PhD dissertation available, defense on June 8th, 2016!

Cover proefschriftMy dissertation is finished and available for download here. I will publicly defend my dissertation on Wednesday, June 8th, at 11.00 h in the Aula of the University of Amsterdam. The defense ceremony is a public event, which anyone interested is very welcome to attend! Have a look what my dissertation is about under dissertation.

On the afternoon of Tuesday, June 7th, from 14.00 till 17.00 h, we will host a mini-workshop on beat perception and temporal predictions. You are cordially invited to join us for an afternoon of inspiring talks about these topics. Confirmed speakers include Dr. Jessica Grahn, Prof. Dr. Henkjan Honing, Prof. Dr. Sonja Kotz, Prof. Dr. István Winkler, and Dr. Rebecca Schaefer. More details can be found under Workshop 7th of June.

Save the date: Workshop on beat perception and temporal prediction on June 7th 2016

Surrounding the festive event of my defense, we will organise a workshop on beat perception and temporal predictions. You are cordially invited to join us for an afternoon of inspiring talks about these topics. Confirmed speakers include Dr. Jessica GrahnProf. Dr. Henkjan HoningProf. Dr. Sonja KotzProf. Dr. István Winkler, and Dr. Rebecca Schaefer. The workshop will take place on the afternoon of Tuesday, June 7th 2016, from 14.00 till 17.00 h.

New paper on complexity in rhythm submitted for publication

F.L. Bouwer, J.A. Burgoyne, D. Odijk, H.Honing, & J.A. Grahn (under review). What makes a Rhythm Complex? The Influence of Musical Training and Accent Type on Beat Perception

Perception of a regular beat in music is inferred from different types of accents. For example, increases in loudness cause intensity accents, and the grouping of time intervals in a rhythm creates temporal accents. Accents are expected to occur on the beat: when accents are “missing” on the beat, the beat is more difficult to perceive. However, it is unclear whether the accents occurring off the beat alter beat perception similarly to missing accents on the beat. Moreover, no one has examined whether intensity accents influence beat perception in the same way as temporal accents, nor how musical expertise affects sensitivity to each type of accent. (more…)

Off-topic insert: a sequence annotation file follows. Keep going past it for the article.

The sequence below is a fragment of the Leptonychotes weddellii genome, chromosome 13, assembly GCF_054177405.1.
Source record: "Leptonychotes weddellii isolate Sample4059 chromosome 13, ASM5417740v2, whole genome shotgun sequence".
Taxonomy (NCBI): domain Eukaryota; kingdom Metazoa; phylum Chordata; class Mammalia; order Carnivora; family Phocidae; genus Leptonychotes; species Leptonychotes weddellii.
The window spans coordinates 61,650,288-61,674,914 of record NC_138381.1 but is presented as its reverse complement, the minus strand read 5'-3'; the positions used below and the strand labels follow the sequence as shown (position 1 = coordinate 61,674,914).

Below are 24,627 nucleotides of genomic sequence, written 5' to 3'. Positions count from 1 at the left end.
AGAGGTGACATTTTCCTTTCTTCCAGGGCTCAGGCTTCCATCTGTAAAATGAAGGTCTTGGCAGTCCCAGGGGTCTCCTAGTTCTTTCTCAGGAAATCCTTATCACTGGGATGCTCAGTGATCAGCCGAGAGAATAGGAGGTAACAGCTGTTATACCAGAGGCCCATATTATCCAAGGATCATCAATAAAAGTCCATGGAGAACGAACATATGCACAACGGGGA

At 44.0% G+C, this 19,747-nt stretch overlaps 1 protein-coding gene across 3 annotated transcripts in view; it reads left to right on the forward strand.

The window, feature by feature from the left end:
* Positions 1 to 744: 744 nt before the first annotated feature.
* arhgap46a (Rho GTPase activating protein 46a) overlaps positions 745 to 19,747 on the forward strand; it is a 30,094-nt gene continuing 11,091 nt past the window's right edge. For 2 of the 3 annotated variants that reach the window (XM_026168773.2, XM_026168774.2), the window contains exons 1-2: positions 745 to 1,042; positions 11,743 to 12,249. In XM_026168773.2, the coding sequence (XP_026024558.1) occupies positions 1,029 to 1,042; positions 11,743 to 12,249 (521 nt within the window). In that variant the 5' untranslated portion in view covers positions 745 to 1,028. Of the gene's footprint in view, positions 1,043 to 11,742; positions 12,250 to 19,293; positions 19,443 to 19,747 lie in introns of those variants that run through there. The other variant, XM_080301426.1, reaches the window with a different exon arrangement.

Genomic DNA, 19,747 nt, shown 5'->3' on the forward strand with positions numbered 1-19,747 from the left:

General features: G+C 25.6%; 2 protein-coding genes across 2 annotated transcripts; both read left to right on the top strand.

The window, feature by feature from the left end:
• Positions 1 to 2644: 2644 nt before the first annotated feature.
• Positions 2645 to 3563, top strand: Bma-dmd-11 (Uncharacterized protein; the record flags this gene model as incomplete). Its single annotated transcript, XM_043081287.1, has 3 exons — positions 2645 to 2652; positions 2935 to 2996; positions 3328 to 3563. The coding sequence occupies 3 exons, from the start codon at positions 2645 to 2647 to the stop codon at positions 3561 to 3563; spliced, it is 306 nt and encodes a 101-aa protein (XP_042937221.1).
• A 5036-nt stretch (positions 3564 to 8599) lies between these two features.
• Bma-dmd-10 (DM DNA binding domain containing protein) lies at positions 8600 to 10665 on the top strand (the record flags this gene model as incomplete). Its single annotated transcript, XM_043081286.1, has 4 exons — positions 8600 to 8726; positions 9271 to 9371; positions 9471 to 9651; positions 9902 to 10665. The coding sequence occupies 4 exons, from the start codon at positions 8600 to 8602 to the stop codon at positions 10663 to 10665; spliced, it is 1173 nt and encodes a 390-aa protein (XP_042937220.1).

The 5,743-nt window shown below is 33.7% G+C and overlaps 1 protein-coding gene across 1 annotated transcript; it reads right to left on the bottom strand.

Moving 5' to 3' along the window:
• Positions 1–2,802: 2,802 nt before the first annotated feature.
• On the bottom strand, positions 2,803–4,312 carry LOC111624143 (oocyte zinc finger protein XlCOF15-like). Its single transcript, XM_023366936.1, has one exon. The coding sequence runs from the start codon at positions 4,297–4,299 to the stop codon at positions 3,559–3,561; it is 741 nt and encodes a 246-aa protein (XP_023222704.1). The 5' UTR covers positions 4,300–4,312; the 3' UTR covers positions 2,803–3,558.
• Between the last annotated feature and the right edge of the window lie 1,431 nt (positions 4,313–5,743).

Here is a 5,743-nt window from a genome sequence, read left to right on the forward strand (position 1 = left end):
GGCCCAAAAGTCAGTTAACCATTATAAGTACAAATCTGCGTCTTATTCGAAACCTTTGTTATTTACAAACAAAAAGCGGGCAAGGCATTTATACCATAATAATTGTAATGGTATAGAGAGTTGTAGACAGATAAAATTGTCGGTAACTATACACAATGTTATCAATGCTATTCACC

Paper accepted for publication in Neuropsychologia

F.L. Bouwer, C.M. Werner, M. Knetemann, & H. Honing (2016). Disentangling beat perception from sequential learning and examining the influence of attention and musical abilities on ERP responses to rhythm

Beat perception is the ability to perceive temporal regularity in musical rhythm. When a beat is perceived, predictions about upcoming events can be generated. These predictions can influence processing of subsequent rhythmic events. However, statistical learning of the order of sounds in a sequence can also affect processing of rhythmic events and must be differentiated from beat perception. In the current study, using EEG, we examined the effects of attention and musical abilities on beat perception. (more…)

Paper out in Frontiers in Psychology: temporal attending and prediction


F.L. Bouwer & H. Honing (2015). Temporal attending and prediction influence the perception of metrical rhythm: evidence from reaction times and ERPs.

The processing of rhythmic events in music is influenced by the induced metrical structure. Two mechanisms underlying this may be temporal attending and temporal prediction. Temporal fluctuations in attentional resources may influence the processing of rhythmic events by heightening sensitivity at metrically strong positions. Temporal predictions may attenuate responses to events that are highly expected within a metrical structure. In the current study we aimed to disentangle these two mechanisms by examining responses to unexpected sounds, using intensity increments and decrements as deviants. (more…)

Chapter published by Springer: measuring beat perception with ERPs


Honing, H., Bouwer, F. L., & Háden, G. F. (2014). Perceiving temporal regularity in music: The role of auditory event-related potentials (ERPs) in probing beat perception.

The aim of this chapter is to give an overview of how the perception of a regular beat in music can be studied in humans adults, human newborns, and nonhuman primates using event-related brain potentials (ERPs). (more…)

Paper out in PLOS ONE: beat perception without attention

Bouwer F. L., Van Zuijen, T. L., Honing, H. (2014). Beat processing is pre-attentive for metrically simple rhythms with clear accents: An ERP study.

The perception of a regular beat is fundamental to music processing. Here we examine whether the detection of a regular beat is pre-attentive for metrically simple, acoustically varying stimuli using the mismatch negativity (MMN), an ERP response elicited by violations of acoustic regularity irrespective of whether subjects are attending to the stimuli. (more…)